WATCHING the Laochra celebrations in Croke Park on Sunday reminded me of the episode of ‘I’m Alan Partridge’ where Partridge meets two RTE executives to discuss a series they want to make on modern Ireland.
Partridge nods and says “You know, I think the Irish are going through a major image change. I mean, the old image of Leprechauns, shamrocks, horses running through council estates, toothless simpletons, people with eyebrows on their cheeks, badly tarmacked drives in this country, men in platform shoes being arrested for bombings, lots of rocks, and Guinness. I think people in England are saying yes, Dere’s more to Oireland dan dis.”
Later, the topic turns to U2 and Partridge says “I love that song Bloody Sunday. Really encapsulates the frustrations of a Sunday. You get up, you’ve got to read all the papers, all the kids running around, you’ve got to mow the lawn & wash the car…and you think to yourself “Sunday, bloody Sunday.”
On Sunday, the GAA went for a mix of Partridge and The Quiet Man. Croke Park was full of toothless simpletons with whiskers on their faces wearing dresses, scowling, and waving swords. We also had a cailin with long red hair singing. To cap it all, there was Bono, as Irish as a Luxembourg tax haven.
A fortnight ago, our most famous tax evader appeared before the US senate and made a novel suggestion about how to deal with ISIL. To incredulous laughter, he said using comedians like Amy Schumer and Sacha Baron Cohen to lampoon ISIS would work far better than airstrikes. “Don’t laugh” he said, “I think comedy should be deployed. I’m actually serious. If you laugh at them, when they’re goose-stepping down the street, it takes away their power. So, I’m quite seriously suggesting that the Senate send in Amy Schumer and Chris Rock, and Sacha Baron Cohen, thank you.”
The only disappointing feature of the Croke Park parody was the fact that the King of the leprechauns didn’t make an appearance and grant everyone in the audience three wishes.
Earlier in the day, Tyrone confirmed the feeling that they might just be the second best team in the country. I was listening on the radio, the only bearable way to watch a Tyrone game. With 10 minutes to go and Cavan six points down, Tommy Carr, who could give Bono a run for his money, said “This game could go either way.”
With five minutes to go, he said “I’m starting to get the feeling Cavan need a goal.” After the final whistle, he said “In fairness, Cavan were never really in this game.” I watched the game later that night. It confirmed my view that Tyrone are close to an All-Ireland.
They are very powerful, very quick, and very mean. They also have high quality skills and make very few mistakes. Most importantly, they have a chemistry that was missing for several years, until their run through the Qualifiers last summer.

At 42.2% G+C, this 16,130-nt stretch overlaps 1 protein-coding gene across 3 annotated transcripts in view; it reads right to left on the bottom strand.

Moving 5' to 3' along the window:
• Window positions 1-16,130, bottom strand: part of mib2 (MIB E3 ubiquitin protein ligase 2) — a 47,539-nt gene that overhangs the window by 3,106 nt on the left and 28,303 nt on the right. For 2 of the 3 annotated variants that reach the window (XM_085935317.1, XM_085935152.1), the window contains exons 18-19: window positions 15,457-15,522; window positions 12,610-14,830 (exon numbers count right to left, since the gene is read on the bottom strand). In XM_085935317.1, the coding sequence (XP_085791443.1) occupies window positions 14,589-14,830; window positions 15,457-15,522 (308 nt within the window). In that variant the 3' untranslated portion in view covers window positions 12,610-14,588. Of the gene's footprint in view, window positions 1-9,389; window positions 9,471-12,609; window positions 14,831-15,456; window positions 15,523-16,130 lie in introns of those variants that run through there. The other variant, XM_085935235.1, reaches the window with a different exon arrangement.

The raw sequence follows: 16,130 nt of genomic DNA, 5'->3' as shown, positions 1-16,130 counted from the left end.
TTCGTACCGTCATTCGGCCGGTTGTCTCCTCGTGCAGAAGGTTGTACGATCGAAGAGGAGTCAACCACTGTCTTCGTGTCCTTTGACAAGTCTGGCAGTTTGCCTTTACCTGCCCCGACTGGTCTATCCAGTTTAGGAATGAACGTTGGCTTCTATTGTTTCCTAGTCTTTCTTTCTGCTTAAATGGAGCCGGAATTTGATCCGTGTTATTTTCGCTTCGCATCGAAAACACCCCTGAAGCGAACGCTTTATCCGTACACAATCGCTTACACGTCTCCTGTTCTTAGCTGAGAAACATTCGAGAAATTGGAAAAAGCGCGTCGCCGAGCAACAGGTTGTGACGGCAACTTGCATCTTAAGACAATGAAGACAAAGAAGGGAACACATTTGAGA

Their system, with Colm Cavanagh as the gatekeeper, makes it virtually impossible to score a goal against them. As Peter Donnelly’s coaching has taken hold, they have finally found a good defence/attack balance. When I watched them against Derry in Omagh I thought to myself “nightmare.” There was nil chance of Derry winning that game. I thought exactly the same watching them against Cavan.
I say they are close to an All-Ireland because only one team can win that. In the big game, Kerry, a bitter, mean spirited team under Fitzmaurice, threw everything they had at the All Blues.
It was a must-win game for Kerry. This current Dublin team has banished the old Kerry condescension. The days when the League was something to let other teams win before Kerry came up in September and put manners on the rest are a relic of the pre Gavin era.
Kerry fought for this as though their lives depended on it, which in a way they did. Aidan O’Mahoney was thuggish as ever. Shane Enright the same. A couple of Dubs were very lucky not to have been seriously injured. As is customary under Fitzmaurice, Kerry dragged and pulled and fouled and blocked up the central column.
The All Blues weren’t in the slightest bit fazed. They just kept coming at high speed from all angles, until Kerry’s mean spirit was broken. Half the Kerry lads didn’t even stay out on the pitch for the cup presentation, which tells you all you need to know about their ethos.
Afterwards, Fitzmaurice whinged to the press corps that “ Kieran Donaghy was raped and pillaged and the ref did nothing.” Which was almost as funny as Bono’s contributions to the US senate. In the 2014 final, Kerry put a saddle on Michael Murphy and rode him round Croke Park. The difference was that Michael sucked it up. Afterwards, Jim McGuinness never mentioned it, even though the skulduggery practised on Murphy was what won Kerry the game.
Not that it’s relevant Eamonn, but you were beaten by 11 points. And if Dean Rock had gone for goal from the penalty it would have been 13.
As for the GAA, if we keep going the way we are, we will soon be as Oirish as Bono.